So, apart from early potatoes in favoured coastal areas, the ever-hardy broad beans and perhaps some hopeful sowings of carrots, we will wait until mid or late March to start planting in earnest. Perhaps we have become too risk averse; Brexit and a 20% devaluation in the pound does renew the pressure to save a week of imports by starting our season early, but perhaps that is the sap talking.

We may not be planting but it is time to start getting our warmer, well-drained south facing slopes ready. On heavy, hard-to-cultivate clay soil it is traditional to plough in the autumn, leaving the furrows standing as high and exposed to frost as possible. The progressive action of freezing and thawing breaks clods into a fine seedbed with little need for cultivation in the spring; particularly useful if your horsepower comes from a horse, as was the case when the practice originated. While this time-honoured technique works well in the east of England where rainfall and soil temperatures are lower, it is disastrous under the 30 to 40 inches of winter rain typical in Devon. Here it can reduce bare soil to the foul smelling mess you might dredge from the bottom of a pond. Anaerobic, full of toxins and intrinsically sick, it’s certainly no place to plant a vulnerable seed. 30 years of trial and error have taught us to let our soils rest over the winter covered with grass, a green manure or even weeds until late January at the earliest; the root channels and earthworms help drainage and aeration, while the foliage cushions the impact of raindrops and prevents soil erosion. The next break in the weather will herald our soil’s rude awakening; first with muck and then with the plough, and the new farming season will begin in earnest.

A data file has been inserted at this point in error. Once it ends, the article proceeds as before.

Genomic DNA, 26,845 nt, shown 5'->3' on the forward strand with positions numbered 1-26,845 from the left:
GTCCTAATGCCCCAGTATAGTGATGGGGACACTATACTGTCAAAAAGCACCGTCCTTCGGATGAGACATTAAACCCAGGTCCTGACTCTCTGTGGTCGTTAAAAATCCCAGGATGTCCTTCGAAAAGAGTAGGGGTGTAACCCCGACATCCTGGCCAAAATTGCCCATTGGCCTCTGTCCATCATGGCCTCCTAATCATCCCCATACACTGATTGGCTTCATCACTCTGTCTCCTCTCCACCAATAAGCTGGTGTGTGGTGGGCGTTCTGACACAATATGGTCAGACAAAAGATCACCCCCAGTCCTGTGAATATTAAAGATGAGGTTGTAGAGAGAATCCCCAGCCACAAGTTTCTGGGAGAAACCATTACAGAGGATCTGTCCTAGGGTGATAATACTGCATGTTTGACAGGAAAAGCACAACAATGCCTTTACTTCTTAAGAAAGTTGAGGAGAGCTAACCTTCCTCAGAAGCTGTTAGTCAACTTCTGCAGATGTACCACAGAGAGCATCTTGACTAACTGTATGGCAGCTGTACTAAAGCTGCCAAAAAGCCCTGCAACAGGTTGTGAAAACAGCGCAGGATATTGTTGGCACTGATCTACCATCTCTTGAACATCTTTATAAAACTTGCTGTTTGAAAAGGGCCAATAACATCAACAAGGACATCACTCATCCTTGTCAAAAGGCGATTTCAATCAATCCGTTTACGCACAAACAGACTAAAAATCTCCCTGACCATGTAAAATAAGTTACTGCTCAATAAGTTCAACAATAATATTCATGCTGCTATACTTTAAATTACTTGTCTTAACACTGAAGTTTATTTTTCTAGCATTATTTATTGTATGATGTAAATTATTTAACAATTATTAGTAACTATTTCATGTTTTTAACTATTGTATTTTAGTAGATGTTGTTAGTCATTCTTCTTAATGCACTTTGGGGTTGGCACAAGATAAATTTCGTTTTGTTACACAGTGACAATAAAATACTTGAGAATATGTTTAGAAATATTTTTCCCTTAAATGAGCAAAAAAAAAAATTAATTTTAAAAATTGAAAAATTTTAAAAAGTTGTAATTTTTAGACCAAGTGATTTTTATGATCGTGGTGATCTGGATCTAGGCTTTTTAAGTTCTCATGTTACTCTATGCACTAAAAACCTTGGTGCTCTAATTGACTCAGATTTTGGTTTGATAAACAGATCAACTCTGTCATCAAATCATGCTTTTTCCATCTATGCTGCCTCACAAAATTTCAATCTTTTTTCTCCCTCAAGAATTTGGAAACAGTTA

Guy Watson

Hens on the veg


Because of the current avian flu threat, our chickens (like all UK poultry) must be kept indoors until spring, to make sure they don’t have any contact with wild birds that might carry the infection.